Rating: 3/4

A scruffy nerf herder in a “galaxy far, far, away…” Solo: A Star Wars Story, a movie that has no reason to exist, is a fun lovable escapade that gives us a new introduction to the most famous non-Skywalker in the galaxy.

The film opens as Han (Alden Ehrenreich) and Qi’ra (Emilia Clarke), Han’s love interest, attempt to escape from a smuggling ring on their home planet of Corellia. The initial 20- minute portion is weak, as the film needlessly flings us into a budding love affair: an affair we have little background and connection to. The introduction makes for a confusing salvo, one that the film almost never recovers from.

Nevertheless, it’s after Han’s escape that he meets Tobias Beckett (Woody Harrelson), a black market smuggler. Beckett serves as a strong study for Han, as he’s Han before Han. Throughout the film, Solo is, surprisingly, a beacon of hope. He’s a “good guy.” Closer to Luke in blind belief than himself. Whereas Beckett is cynical, always searching for the better deal to come around. Han steals everything from Beckett: from his gun twirl, to his ability to read the situation, to, and as we come to find in later movies, his guarded survivalist instincts. Much in the same way as the later Ford incarnation of Han, there’s something attractive, redeemable, even admirable about Beckett.

It’s in Han’s run-in with Beckett that he meets Chewbacca (Joonas Suotamo). The writing between the two characters feels natural, as there’s an instant line of communication and understanding (some how Han can naturally speak Wookie). Also, Chewbacca has some of the biggest and best fight scenes of the film. You read that right. Here, he’s the Incredible Hulk of the Star Wars universe.

However, in the early portions of the film, we get the sense that director Ron Howard is trying to hide Ehrenreich. The first hour is very much a shared mantle, as Howard gives the bulk of the best lines to Becket and Lando (Donald Glover), while solely highlighting Ehrenreich using silhouetted close-ups rather than by dialogue. 

Glover fits Lando like a well-worn cape. He perfectly encapsulates the character’s sophistication, selfishness, narcissism, and humor. In fact, Lando has the funniest moments of the film as Glover effortlessly provides not a copy of the character, but an admirable composite.

The same could be said of Ehrenreich, who as the film progresses, takes on more-and-more of Harrison Ford’s mannerisms. And though Ehrenreich isn’t a complete copy, in looks or sound, he does find the quintessential Ford-isms in the character: from the smirk to the boundless self-confidence. Against all odds, especially as Disney reportedly hired acting coaches for him (not an unusual move), he turned in not only a serviceable performance, but a good one. 

But in actuality, Solo has two major components working for it: the comedy and the slick CGI-camerawork by Howard. I found the film to be hilarious, with the right amount of quips and self-referential humor. Some of the minor-spoiler highlights include a game of dejarik and the Calrissian chronicles (believe me, there are far more punchlines than the two I just shared). Also, the Kessel Run is everything you’ve ever wanted to imagine, while subtle nods to previous Star Wars battles are made in every movement of the Millennium Falcon.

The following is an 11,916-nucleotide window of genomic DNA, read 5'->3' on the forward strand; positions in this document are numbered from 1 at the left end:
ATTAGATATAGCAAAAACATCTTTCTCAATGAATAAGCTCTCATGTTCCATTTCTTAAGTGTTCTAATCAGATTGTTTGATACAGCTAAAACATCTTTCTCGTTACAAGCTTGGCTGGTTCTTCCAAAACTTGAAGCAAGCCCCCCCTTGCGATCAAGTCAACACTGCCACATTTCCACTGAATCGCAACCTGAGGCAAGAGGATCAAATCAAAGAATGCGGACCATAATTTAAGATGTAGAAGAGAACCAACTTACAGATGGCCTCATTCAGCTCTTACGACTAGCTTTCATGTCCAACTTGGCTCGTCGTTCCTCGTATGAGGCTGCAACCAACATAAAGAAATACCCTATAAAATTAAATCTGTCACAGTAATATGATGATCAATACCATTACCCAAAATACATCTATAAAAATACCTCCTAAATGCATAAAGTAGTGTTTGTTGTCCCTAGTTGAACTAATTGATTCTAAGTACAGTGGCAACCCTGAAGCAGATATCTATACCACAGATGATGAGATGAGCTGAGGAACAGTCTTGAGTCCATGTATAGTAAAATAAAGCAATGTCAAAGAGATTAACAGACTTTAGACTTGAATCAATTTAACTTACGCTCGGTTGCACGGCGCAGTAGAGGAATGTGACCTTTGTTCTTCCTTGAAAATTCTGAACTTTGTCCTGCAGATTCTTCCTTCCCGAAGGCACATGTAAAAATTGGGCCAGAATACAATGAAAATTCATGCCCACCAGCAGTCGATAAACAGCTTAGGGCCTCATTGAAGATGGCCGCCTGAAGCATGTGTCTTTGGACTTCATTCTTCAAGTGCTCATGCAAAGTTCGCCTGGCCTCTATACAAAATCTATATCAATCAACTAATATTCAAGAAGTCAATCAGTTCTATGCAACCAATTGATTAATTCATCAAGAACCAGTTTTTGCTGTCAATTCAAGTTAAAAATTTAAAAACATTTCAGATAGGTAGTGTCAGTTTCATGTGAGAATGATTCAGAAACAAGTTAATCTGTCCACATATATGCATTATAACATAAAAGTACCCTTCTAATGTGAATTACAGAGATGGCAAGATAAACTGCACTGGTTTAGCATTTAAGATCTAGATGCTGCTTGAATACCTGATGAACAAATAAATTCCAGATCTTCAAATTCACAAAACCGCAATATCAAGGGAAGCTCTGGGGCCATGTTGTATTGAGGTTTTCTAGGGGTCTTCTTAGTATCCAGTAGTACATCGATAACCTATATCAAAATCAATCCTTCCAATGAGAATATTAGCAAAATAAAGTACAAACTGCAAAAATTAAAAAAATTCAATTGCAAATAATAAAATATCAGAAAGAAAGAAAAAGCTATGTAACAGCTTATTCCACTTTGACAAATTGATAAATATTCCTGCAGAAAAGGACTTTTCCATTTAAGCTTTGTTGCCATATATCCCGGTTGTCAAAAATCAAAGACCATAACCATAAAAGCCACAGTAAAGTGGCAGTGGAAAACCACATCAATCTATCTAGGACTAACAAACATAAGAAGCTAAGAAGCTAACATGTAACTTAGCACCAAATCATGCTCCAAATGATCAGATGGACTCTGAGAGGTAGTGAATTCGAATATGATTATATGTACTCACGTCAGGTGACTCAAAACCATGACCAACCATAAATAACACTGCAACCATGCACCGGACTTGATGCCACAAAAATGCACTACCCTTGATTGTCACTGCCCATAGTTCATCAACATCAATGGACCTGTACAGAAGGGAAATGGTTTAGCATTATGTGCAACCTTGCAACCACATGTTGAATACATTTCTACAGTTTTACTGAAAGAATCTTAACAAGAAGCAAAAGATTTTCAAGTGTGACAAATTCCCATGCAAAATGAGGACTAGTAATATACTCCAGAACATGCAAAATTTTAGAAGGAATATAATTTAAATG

Written by Jonathan and Lawrence Kasdan, Howard does as well as one can expect after he took over from Phil Lord and Christopher Miller. He successfully balances the prior directors’ visions, along with his own, while making an enjoyable Disney creation. The film also continues the success of Kathleen Kennedy. Though many Star Wars fans have blamed her for every conceivable mistake in the universe, she is a winner and her work speaks for itself (seriously, if you don’t know anything about Kennedy, look up her imdb and see what she’s been involved with).

If there are any warnings to offer against Solo, it’s the fact that its villain is somewhat wasted and it is Star Wars-by-the-numbers. Paul Bettany as Dryden Vos wins the award for the most underutilized actor in Hollywood. While his character isn’t as useless as Vision, he has some real moments in this film, he’s someone who I think should have been given more purpose. We never receive an explanation as to his origin or motives. The lack of any motivation holds Solo back from being a great film, as the character’s motivation could have said more about Han’s world and the Empire’s role in it.

Yet, the film isn’t trying to reinvent the wheel, so to speak. It’s not attempting to create some deeper meaning or push the boundaries of the universe. Instead, Solo is only trying to be a good time. And that’s alright. Not every film has to reinvent Star Wars. Some can be a meaningless confectionery. In fact, if you weren’t a fan of The Last Jedi, then you’ll probably welcome Solo as a sort of palette cleanser. And though it barely features a lightsaber or a Death Star, it is still recognizably Star Wars, for better or for worse. But thankfully, it’s not the disaster you’re looking for.

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